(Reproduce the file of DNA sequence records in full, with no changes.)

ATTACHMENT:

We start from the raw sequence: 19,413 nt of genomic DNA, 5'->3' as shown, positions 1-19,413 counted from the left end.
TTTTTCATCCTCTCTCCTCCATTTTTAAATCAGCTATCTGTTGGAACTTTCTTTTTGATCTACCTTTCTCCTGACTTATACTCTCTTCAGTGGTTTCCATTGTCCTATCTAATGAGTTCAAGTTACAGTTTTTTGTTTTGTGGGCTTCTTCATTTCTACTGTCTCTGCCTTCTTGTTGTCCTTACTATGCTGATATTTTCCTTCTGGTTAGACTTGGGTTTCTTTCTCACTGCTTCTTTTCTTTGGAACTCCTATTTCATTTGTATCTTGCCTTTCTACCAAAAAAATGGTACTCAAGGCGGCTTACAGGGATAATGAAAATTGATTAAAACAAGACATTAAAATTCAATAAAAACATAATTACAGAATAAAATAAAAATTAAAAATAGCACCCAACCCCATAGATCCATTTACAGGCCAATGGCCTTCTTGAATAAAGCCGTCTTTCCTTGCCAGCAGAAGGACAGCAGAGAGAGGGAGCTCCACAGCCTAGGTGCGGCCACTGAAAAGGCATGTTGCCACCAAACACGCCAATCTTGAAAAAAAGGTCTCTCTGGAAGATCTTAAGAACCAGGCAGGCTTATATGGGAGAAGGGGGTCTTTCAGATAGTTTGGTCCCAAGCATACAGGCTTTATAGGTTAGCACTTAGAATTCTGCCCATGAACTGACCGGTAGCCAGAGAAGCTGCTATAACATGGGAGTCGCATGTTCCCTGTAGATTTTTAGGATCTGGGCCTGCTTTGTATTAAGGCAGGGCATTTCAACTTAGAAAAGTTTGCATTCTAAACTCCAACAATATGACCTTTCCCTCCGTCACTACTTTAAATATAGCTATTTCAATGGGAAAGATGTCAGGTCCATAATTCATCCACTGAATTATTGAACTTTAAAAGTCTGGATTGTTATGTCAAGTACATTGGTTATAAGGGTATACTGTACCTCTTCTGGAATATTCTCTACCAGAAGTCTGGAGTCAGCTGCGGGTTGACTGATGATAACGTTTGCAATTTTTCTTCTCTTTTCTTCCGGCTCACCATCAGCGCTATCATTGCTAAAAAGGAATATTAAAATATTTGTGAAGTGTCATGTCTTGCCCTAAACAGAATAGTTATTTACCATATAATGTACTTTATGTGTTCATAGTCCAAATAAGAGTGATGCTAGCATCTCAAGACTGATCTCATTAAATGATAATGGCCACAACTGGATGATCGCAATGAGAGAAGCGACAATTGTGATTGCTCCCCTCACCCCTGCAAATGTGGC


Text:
We start from the raw sequence: 19,413 nt of genomic DNA, 5'->3' as shown, positions 1-19,413 counted from the left end.
TTTTTCATCCTCTCTCCTCCATTTTTAAATCAGCTATCTGTTGGAACTTTCTTTTTGATCTACCTTTCTCCTGACTTATACTCTCTTCAGTGGTTTCCATTGTCCTATCTAATGAGTTCAAGTTACAGTTTTTTGTTTTGTGGGCTTCTTCATTTCTACTGTCTCTGCCTTCTTGTTGTCCTTACTATGCTGATATTTTCCTTCTGGTTAGACTTGGGTTTCTTTCTCACTGCTTCTTTTCTTTGGAACTCCTATTTCATTTGTATCTTGCCTTTCTACCAAAAAAATGGTACTCAAGGCGGCTTACAGGGATAATGAAAATTGATTAAAACAAGACATTAAAATTCAATAAAAACATAATTACAGAATAAAATAAAAATTAAAAATAGCACCCAACCCCATAGATCCATTTACAGGCCAATGGCCTTCTTGAATAAAGCCGTCTTTCCTTGCCAGCAGAAGGACAGCAGAGAGAGGGAGCTCCACAGCCTAGGTGCGGCCACTGAAAAGGCATGTTGCCACCAAACACGCCAATCTTGAAAAAAAGGTCTCTCTGGAAGATCTTAAGAACCAGGCAGGCTTATATGGGAGAAGGGGGTCTTTCAGATAGTTTGGTCCCAAGCATACAGGCTTTATAGGTTAGCACTTAGAATTCTGCCCATGAACTGACCGGTAGCCAGAGAAGCTGCTATAACATGGGAGTCGCATGTTCCCTGTAGATTTTTAGGATCTGGGCCTGCTTTGTATTAAGGCAGGGCATTTCAACTTAGAAAAGTTTGCATTCTAAACTCCAACAATATGACCTTTCCCTCCGTCACTACTTTAAATATAGCTATTTCAATGGGAAAGATGTCAGGTCCATAATTCATCCACTGAATTATTGAACTTTAAAAGTCTGGATTGTTATGTCAAGTACATTGGTTATAAGGGTATACTGTACCTCTTCTGGAATATTCTCTACCAGAAGTCTGGAGTCAGCTGCGGGTTGACTGATGATAACGTTTGCAATTTTTCTTCTCTTTTCTTCCGGCTCACCATCAGCGCTATCATTGCTAAAAAGGAATATTAAAATATTTGTGAAGTGTCATGTCTTGCCCTAAACAGAATAGTTATTTACCATATAATGTACTTTATGTGTTCATAGTCCAAATAAGAGTGATGCTAGCATCTCAAGACTGATCTCATTAAATGATAATGGCCACAACTGGATGATCGCAATGAGAGAAGCGACAATTGTGATTGCTCCCCTCACCCCTGCAAATGTGGC